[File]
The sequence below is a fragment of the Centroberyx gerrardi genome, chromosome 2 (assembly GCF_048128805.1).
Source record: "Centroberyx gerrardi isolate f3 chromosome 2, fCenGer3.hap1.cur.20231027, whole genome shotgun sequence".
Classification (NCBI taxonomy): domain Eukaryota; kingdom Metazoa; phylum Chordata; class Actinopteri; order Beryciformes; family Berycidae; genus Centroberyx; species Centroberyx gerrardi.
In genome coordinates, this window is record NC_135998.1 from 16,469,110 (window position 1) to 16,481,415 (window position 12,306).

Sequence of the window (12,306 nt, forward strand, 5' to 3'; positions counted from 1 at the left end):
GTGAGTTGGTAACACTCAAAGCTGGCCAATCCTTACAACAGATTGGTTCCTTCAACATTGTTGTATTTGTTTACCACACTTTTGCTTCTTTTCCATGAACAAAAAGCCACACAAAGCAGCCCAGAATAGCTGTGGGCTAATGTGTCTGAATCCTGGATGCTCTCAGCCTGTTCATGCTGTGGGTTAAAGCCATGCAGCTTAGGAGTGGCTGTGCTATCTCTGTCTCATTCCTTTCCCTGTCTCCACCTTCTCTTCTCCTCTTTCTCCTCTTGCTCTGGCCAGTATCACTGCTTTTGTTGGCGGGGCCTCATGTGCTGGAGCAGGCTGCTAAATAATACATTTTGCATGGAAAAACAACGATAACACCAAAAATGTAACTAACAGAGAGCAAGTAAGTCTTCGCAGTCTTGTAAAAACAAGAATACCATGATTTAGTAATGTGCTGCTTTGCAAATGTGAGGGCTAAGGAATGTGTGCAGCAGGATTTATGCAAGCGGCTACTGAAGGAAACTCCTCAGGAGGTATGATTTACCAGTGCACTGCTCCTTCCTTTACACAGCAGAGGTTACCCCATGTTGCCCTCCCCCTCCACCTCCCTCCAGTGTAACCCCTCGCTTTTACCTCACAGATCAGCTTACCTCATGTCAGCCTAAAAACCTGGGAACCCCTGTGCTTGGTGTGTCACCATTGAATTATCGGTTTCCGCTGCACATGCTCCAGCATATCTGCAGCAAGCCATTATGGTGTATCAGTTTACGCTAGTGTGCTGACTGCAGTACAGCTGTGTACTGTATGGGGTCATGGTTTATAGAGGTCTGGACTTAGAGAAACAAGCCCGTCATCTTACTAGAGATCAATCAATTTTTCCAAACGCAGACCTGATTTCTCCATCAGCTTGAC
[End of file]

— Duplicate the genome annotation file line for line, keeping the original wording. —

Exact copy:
The sequence below is a fragment of the Centroberyx gerrardi genome, chromosome 2 (assembly GCF_048128805.1).
Source record: "Centroberyx gerrardi isolate f3 chromosome 2, fCenGer3.hap1.cur.20231027, whole genome shotgun sequence".
Classification (NCBI taxonomy): domain Eukaryota; kingdom Metazoa; phylum Chordata; class Actinopteri; order Beryciformes; family Berycidae; genus Centroberyx; species Centroberyx gerrardi.
In genome coordinates, this window is record NC_135998.1 from 16,469,110 (window position 1) to 16,481,415 (window position 12,306).

Sequence of the window (12,306 nt, forward strand, 5' to 3'; positions counted from 1 at the left end):
GTGAGTTGGTAACACTCAAAGCTGGCCAATCCTTACAACAGATTGGTTCCTTCAACATTGTTGTATTTGTTTACCACACTTTTGCTTCTTTTCCATGAACAAAAAGCCACACAAAGCAGCCCAGAATAGCTGTGGGCTAATGTGTCTGAATCCTGGATGCTCTCAGCCTGTTCATGCTGTGGGTTAAAGCCATGCAGCTTAGGAGTGGCTGTGCTATCTCTGTCTCATTCCTTTCCCTGTCTCCACCTTCTCTTCTCCTCTTTCTCCTCTTGCTCTGGCCAGTATCACTGCTTTTGTTGGCGGGGCCTCATGTGCTGGAGCAGGCTGCTAAATAATACATTTTGCATGGAAAAACAACGATAACACCAAAAATGTAACTAACAGAGAGCAAGTAAGTCTTCGCAGTCTTGTAAAAACAAGAATACCATGATTTAGTAATGTGCTGCTTTGCAAATGTGAGGGCTAAGGAATGTGTGCAGCAGGATTTATGCAAGCGGCTACTGAAGGAAACTCCTCAGGAGGTATGATTTACCAGTGCACTGCTCCTTCCTTTACACAGCAGAGGTTACCCCATGTTGCCCTCCCCCTCCACCTCCCTCCAGTGTAACCCCTCGCTTTTACCTCACAGATCAGCTTACCTCATGTCAGCCTAAAAACCTGGGAACCCCTGTGCTTGGTGTGTCACCATTGAATTATCGGTTTCCGCTGCACATGCTCCAGCATATCTGCAGCAAGCCATTATGGTGTATCAGTTTACGCTAGTGTGCTGACTGCAGTACAGCTGTGTACTGTATGGGGTCATGGTTTATAGAGGTCTGGACTTAGAGAAACAAGCCCGTCATCTTACTAGAGATCAATCAATTTTTCCAAACGCAGACCTGATTTCTCCATCAGCTTGAC